Emergency Beacon Corp.
The EBC-144Jr and other EBC Products

February 2008

For many years I've had an interest in the first generation ham VHF synthesized FM transceivers.  They were relatively easy to collect, as current technology rigs offer so much more versatility for much lower cost that it has placed most of these now long forgotten radios in the junk bins of radio history.  For a collector like me this has been a blessing.  Often these old generation VHF radios can be purchased at swapfests or online for a very small outlay of cash.  I am also prompted to write about these radios, of the early synthesis era, as I have found little reference to many of them on the internet.  I feel that indeed these will be items that future generations will seek information on to fill in the blanks of our radio industries progress.

This paper is the result of two transceivers I have collected over the past five or six years that I remember seeing in the mid-70's ham magazine ads.  Described are the Emergency Beacon Corporation models EBC-144Jr.  The two units I own are shown in the picture below.  The top covers were removed for pictures taken on this page.

<Click on any of the pictures on this page for enlarged views>

First let me tell you a little bit about the Emergency Beacon Coporation.  Founded in 1968, Emergency Beacon Corp. (EBC) produces avionic electronics relating to Search and Rescue. EBC has reported to have sold more Search and Rescue equipment than any other company in the world. All products are designed by professional engineers who are also pilots.  The founder and president was Stephen Gordon Glatzer a licensed ham (sorry I don't know his call) and only a bit over 30 years old when EBC started.  Sadly Stephen became a silent key in 1987 at age 51.  The company is still in operation and at the same address of 15 River Street in New Rochelle, New York as it was during their ham equipment days.

When EBC was about four years old they decided to give the ham equipment field a try.  The first ads I found were at the beginning of 1974.  Two ads appeared in 73 magazine in the January 1974 issue.  One was advertised as "The Ultimate F.M. Transceiver" called the EBC-144.  This is not the junior (Jr) model that I own, but a deluxe full-featured 2M FM transceiver selling initially at a very expensive $995.00!  This was a radio that featured just about everything imaginable, plus a bunch more.  The second ad that appeared in January 1974 was a want ad for technicians to build the rigs.  So it does appear that by early 1974 they were beginning the ramp up for full production.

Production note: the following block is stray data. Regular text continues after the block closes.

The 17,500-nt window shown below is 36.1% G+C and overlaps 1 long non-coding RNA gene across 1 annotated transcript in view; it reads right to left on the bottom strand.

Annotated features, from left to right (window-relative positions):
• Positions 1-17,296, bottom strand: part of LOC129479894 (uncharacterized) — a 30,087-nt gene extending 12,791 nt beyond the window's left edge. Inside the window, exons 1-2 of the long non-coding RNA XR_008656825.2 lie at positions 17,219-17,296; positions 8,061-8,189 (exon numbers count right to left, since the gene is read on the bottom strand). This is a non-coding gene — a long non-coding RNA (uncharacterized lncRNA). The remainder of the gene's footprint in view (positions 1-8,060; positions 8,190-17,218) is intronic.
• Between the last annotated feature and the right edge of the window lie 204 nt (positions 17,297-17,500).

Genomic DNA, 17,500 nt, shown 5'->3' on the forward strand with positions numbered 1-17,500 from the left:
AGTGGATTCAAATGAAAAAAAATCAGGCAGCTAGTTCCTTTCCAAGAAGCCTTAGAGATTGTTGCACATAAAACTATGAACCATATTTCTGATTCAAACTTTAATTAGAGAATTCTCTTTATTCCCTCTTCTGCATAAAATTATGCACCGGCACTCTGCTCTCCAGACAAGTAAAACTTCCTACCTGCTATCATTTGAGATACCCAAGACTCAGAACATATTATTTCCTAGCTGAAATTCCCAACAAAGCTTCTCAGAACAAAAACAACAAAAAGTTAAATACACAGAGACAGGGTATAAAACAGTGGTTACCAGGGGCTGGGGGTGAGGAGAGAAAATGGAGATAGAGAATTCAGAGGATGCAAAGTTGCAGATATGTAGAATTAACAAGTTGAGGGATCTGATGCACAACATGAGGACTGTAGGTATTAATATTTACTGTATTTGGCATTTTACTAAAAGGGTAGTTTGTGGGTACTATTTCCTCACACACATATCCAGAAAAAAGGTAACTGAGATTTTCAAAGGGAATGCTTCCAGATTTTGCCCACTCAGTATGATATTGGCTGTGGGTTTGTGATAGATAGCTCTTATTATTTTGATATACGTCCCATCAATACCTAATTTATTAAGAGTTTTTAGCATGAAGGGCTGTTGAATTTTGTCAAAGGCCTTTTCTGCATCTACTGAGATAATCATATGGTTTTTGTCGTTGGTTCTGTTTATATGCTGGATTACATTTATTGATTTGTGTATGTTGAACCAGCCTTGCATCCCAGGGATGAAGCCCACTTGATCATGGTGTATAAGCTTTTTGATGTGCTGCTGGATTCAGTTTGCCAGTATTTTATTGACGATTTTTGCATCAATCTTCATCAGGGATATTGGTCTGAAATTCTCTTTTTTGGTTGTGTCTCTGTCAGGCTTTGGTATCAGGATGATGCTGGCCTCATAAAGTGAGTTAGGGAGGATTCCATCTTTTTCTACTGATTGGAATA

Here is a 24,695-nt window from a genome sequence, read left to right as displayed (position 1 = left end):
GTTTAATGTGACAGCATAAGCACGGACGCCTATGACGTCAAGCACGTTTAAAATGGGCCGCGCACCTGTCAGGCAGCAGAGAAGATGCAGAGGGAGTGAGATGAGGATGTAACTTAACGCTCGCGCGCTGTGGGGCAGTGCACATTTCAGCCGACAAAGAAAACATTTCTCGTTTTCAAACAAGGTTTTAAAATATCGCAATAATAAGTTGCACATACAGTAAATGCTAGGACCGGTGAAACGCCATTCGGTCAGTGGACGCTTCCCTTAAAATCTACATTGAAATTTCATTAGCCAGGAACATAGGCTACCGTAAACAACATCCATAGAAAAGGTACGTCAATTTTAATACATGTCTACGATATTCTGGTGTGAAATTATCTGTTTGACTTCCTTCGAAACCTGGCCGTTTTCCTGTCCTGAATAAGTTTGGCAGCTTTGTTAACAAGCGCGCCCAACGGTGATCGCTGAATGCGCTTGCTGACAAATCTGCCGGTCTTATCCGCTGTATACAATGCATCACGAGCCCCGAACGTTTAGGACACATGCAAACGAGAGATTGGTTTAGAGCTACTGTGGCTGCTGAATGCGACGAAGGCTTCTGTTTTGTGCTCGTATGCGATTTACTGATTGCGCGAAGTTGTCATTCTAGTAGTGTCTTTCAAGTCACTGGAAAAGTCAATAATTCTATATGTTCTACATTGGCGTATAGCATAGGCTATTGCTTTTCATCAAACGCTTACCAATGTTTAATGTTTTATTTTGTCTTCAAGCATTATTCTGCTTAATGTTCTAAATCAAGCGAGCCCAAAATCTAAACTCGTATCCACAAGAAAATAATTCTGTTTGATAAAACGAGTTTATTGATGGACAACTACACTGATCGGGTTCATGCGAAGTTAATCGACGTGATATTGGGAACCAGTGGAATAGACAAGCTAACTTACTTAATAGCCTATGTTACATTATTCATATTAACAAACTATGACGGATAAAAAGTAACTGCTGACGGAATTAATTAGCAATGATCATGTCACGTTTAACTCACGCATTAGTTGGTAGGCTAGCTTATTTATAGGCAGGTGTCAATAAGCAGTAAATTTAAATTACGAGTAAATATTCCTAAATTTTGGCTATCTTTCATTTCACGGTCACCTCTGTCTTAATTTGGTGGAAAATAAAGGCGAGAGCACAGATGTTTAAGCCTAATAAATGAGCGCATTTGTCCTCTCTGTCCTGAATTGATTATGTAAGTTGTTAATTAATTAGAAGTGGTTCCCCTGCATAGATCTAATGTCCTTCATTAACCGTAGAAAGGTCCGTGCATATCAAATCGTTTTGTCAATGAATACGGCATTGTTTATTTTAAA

Here is a link to an ad for EBC that appeared in October of 1974 which shows all the ham related products they offered.  Like most of the American companies making VHF FM rigs in the mid-70 most of them began disappearing, or dropping their ham lines, before the end of that decade.  Often due to the influx of import radios hitting the country offering similar features at reduced cost.  The EBC ads appear to have stopped in 1976.  So the EBC ham offerings were relatively short lived.

Specs for the EBC-144Jr

Fully Synthesized from 143.5 to 148.5 MHz in 5 KHz steps
Dual Frequency Selection (A & B)
Simplex, Auto Repeater Offset or Nonstandard Spilt
Sensititvity .35uV for 12dB sinad or .30uV for 20dB quieting
20 Watts Output
Intermodulation, spurious and image 60dB min
10 pole xtal filter
Frequency stability 0.001%
Builtin S-Meter/Power Meter and speaker
12 VDC operation

The first EBC-144Jr I found was the unit on the right in the above picture.  This is what I have determined to be a real production unit due to it's professional internal quality and mass production workmanship.  The unit on the left was purchased a little later.  This second unit had a box added to the top that had a digital display along with various switches and LED indicators.  I thought it might have been a user added scanner/memory box.  Recently, only when I had the opportunity to open it up, did I discover that the base transceiver was very much modified and assembled in a prototype fashion.  Below is a picture with the top cover removed and the scanner/memory box hanging off the side.  The two units are hardwired together!

Why do I feel the above is a prototype and not just a user modified radio?   First all the internal units are built into soldered together brass enclosures.  The tops are plated, but the sides and bottoms are bare brass.  As you will see later the production unit is a much cleaner packaged deal.  Secondly, after viewing the magazine ad I saw that EBC made an external control unit (EBC-145SA) that does the following: